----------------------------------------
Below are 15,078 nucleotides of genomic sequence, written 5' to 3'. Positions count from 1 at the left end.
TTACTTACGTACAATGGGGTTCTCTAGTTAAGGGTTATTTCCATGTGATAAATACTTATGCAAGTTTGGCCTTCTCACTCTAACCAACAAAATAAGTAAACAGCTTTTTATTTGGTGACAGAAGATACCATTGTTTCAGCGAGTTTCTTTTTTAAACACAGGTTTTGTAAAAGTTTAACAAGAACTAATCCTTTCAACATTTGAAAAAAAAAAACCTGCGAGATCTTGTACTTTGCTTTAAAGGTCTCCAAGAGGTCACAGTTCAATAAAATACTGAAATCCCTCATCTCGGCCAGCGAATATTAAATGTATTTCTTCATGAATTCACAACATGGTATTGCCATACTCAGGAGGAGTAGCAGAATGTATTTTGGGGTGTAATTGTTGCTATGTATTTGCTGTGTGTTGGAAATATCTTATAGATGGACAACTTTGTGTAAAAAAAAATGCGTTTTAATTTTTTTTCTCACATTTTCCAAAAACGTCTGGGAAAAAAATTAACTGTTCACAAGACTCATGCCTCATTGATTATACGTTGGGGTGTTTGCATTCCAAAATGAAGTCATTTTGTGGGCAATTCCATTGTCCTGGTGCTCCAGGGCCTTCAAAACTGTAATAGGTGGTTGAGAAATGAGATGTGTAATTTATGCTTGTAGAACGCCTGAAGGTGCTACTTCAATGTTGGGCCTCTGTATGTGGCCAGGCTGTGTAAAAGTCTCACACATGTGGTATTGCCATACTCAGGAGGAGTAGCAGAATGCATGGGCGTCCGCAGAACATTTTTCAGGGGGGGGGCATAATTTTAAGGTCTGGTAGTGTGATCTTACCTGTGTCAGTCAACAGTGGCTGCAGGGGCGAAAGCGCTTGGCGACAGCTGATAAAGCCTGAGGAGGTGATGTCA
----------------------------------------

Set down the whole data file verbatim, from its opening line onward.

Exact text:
Below are 15,078 nucleotides of genomic sequence, written 5' to 3'. Positions count from 1 at the left end.
TTACTTACGTACAATGGGGTTCTCTAGTTAAGGGTTATTTCCATGTGATAAATACTTATGCAAGTTTGGCCTTCTCACTCTAACCAACAAAATAAGTAAACAGCTTTTTATTTGGTGACAGAAGATACCATTGTTTCAGCGAGTTTCTTTTTTAAACACAGGTTTTGTAAAAGTTTAACAAGAACTAATCCTTTCAACATTTGAAAAAAAAAAACCTGCGAGATCTTGTACTTTGCTTTAAAGGTCTCCAAGAGGTCACAGTTCAATAAAATACTGAAATCCCTCATCTCGGCCAGCGAATATTAAATGTATTTCTTCATGAATTCACAACATGGTATTGCCATACTCAGGAGGAGTAGCAGAATGTATTTTGGGGTGTAATTGTTGCTATGTATTTGCTGTGTGTTGGAAATATCTTATAGATGGACAACTTTGTGTAAAAAAAAATGCGTTTTAATTTTTTTTCTCACATTTTCCAAAAACGTCTGGGAAAAAAATTAACTGTTCACAAGACTCATGCCTCATTGATTATACGTTGGGGTGTTTGCATTCCAAAATGAAGTCATTTTGTGGGCAATTCCATTGTCCTGGTGCTCCAGGGCCTTCAAAACTGTAATAGGTGGTTGAGAAATGAGATGTGTAATTTATGCTTGTAGAACGCCTGAAGGTGCTACTTCAATGTTGGGCCTCTGTATGTGGCCAGGCTGTGTAAAAGTCTCACACATGTGGTATTGCCATACTCAGGAGGAGTAGCAGAATGCATGGGCGTCCGCAGAACATTTTTCAGGGGGGGGGCATAATTTTAAGGTCTGGTAGTGTGATCTTACCTGTGTCAGTCAACAGTGGCTGCAGGGGCGAAAGCGCTTGGCGACAGCTGATAAAGCCTGAGGAGGTGATGTCA